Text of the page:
Latin American Lessons from the 2008 Financial Crisis – Liliana Rojas-Suarez

May 01, 2012

Conventional wisdom has it that when the United States catches a cold, Latin America gets pneumonia. But when the United States caught financial pneumonia in 2008, Latin America escaped with little more than a cold. What’s changed?In this week’s Wonkcast, CGD senior fellow Liliana Rojas-Suarez explains why Latin America was mostly successful in coping with the fallout from the 2008 global financial crisis and she introduces a new methodology for predicting how countries will fare in the next global financial crisis. Our conversation draws on her new working paper, Credit at Times of Stress: Latin American Lessons from the Global Financial Crisis, written jointly with Carlos Montoro of the Bank for International Settlements (BIS).The link between financial sector health and development can often seem abstract compared to issues such as trade, jobs, or childhood vaccinations. Regardless, finance is essential for development, explains Liliana.“The truth of the matter is, there is not a single transaction that we undertake that does not involve finance,” she says. “Without finance, there is simply no development. Taking aside wars and major diseases, financial crises kill more people than anything else in the world.”Liliana and Carlos Montoro undertook a study at BIS which examines how countries stood financially in 2007, to see if key indicators would predict how they fared in the 2008 crisis. The study weighed several macroeconomic indicators such as the amount of debt a country owes to the rest of the world and the amount of its national reserves. A third variable, the level of a country’s currency mismatch, has a large impact on a country’s ability to deal with a financial crisis, explains Liliana.“For example, the if a Latin American government borrows U.S. dollars to build a road, and the government then collects taxes in the local currency” to repay the loan, says Liliana. “But, say the crisis hits and the local currency loses value. How is the government going to pay back the loan if the government doesn’t have enough U.S. dollars accumulated as foreign exchange reserves? So if you have a big currency mismatch, you’re going to be more vulnerable.” Most Latin American countries learned this lesson from previous crises and, as a result, have significantly reduced currency mismatches as well as accumulated large amounts of foreign currency reserves.The indicators predicted that Asian countries would fare the best – and they did. China, Taiwan, Korea, and the Philippines came out on top. Latin America followed closely behind, and emerging Europe fared the worst. Liliana explains that countries such as Latvia and Estonia were in a bad position relative to their currency mismatch. These countries borrowed large amounts of Euros prior to the crisis, and then saw their currency depreciate after the crisis – causing them to suffer the most.I ask Liliana to what extent culture comes into play in these results. For example, it seems to me that there’s a quality in Asian economic management that anticipates hardship and places strong emphasis on being prudent.Liliana says there’s something to my theory, but you can only protect yourself against what you see coming. For example, currency mismatches played a large role during the East Asian crisis of 1997. Asian and Latin American countries learned from this period, but Eastern Europe did not.At the end of the Wonkcast, I ask Liliana if her indicators could predict what will happen if the situation in Greece worsens and the world suffers another global financial shock. Liliana says yes, and predicts how countries will fare, based on her new index.“We looked at where countries were at the end of 2011 and did the same experiment,” says Liliana. “Some Latin American countries such as Brazil are a little weaker now because they have used up some of their buffers, but Chile remains strong, and China remains strong.”The weakened countries are working to build up their foreign reserves and pay down debts to restore fiscal strength but only time will tell if they’ve done enough, Liliana says.I’d like to thank Alexandra Gordon for serving as producer and recording engineer, and for helping to draft this post.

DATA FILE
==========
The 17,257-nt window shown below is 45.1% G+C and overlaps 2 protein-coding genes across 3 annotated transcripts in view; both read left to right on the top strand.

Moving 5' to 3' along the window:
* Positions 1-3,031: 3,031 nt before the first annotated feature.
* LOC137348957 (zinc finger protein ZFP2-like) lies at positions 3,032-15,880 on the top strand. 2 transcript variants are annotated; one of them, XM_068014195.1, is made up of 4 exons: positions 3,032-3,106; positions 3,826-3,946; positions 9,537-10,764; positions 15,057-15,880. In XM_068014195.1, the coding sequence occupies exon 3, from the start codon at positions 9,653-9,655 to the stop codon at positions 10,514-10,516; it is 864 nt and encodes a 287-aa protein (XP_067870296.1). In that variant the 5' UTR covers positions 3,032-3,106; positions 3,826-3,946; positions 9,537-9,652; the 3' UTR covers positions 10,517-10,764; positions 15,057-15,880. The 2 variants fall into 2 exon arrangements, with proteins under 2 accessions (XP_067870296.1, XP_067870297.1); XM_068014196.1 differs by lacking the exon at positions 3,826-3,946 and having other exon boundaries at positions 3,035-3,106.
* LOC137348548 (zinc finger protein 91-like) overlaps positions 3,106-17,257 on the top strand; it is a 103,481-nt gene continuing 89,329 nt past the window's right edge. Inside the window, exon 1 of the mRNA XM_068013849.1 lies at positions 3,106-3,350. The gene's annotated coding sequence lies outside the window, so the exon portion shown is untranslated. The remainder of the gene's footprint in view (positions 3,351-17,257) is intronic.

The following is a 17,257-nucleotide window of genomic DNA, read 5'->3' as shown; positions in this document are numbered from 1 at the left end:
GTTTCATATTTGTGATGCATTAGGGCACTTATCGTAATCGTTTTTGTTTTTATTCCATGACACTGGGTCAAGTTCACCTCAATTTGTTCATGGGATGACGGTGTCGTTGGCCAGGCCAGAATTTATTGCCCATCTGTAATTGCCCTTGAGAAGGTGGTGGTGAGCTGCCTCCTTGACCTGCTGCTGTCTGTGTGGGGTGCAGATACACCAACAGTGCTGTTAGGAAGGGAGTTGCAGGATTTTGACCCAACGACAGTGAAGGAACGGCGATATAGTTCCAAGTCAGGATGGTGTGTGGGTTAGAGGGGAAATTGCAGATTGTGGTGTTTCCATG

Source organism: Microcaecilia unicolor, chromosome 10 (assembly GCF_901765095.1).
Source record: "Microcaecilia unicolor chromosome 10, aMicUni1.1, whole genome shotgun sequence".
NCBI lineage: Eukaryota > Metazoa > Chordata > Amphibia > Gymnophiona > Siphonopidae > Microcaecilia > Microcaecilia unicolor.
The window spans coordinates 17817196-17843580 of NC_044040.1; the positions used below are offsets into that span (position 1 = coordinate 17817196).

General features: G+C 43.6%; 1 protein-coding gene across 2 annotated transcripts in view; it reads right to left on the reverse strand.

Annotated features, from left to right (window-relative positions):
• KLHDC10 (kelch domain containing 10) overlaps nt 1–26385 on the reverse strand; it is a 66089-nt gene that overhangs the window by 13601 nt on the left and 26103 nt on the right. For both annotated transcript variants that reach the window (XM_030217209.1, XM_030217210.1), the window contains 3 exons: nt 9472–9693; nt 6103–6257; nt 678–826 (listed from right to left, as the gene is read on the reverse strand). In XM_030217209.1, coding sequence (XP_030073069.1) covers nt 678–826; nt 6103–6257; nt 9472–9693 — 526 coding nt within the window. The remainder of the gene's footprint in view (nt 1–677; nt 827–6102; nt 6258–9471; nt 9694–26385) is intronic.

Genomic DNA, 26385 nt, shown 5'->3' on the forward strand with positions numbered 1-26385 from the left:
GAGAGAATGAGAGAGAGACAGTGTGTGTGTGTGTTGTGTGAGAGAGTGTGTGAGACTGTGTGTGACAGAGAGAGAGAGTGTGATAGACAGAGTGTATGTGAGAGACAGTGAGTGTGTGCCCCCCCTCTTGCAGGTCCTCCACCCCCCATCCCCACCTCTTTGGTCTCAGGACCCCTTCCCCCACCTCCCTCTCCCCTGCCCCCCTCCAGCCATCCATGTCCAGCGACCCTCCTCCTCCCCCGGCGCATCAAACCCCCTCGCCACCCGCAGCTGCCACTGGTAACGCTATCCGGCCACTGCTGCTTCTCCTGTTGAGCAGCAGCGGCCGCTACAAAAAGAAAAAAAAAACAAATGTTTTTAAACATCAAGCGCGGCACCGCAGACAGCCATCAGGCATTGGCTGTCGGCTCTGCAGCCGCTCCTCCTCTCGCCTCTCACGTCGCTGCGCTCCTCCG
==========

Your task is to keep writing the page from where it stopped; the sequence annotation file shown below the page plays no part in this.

CGD blog posts reflect the views of the authors, drawing on prior research and experience in their areas of expertise. CGD is a nonpartisan, independent organization and does not take institutional positions.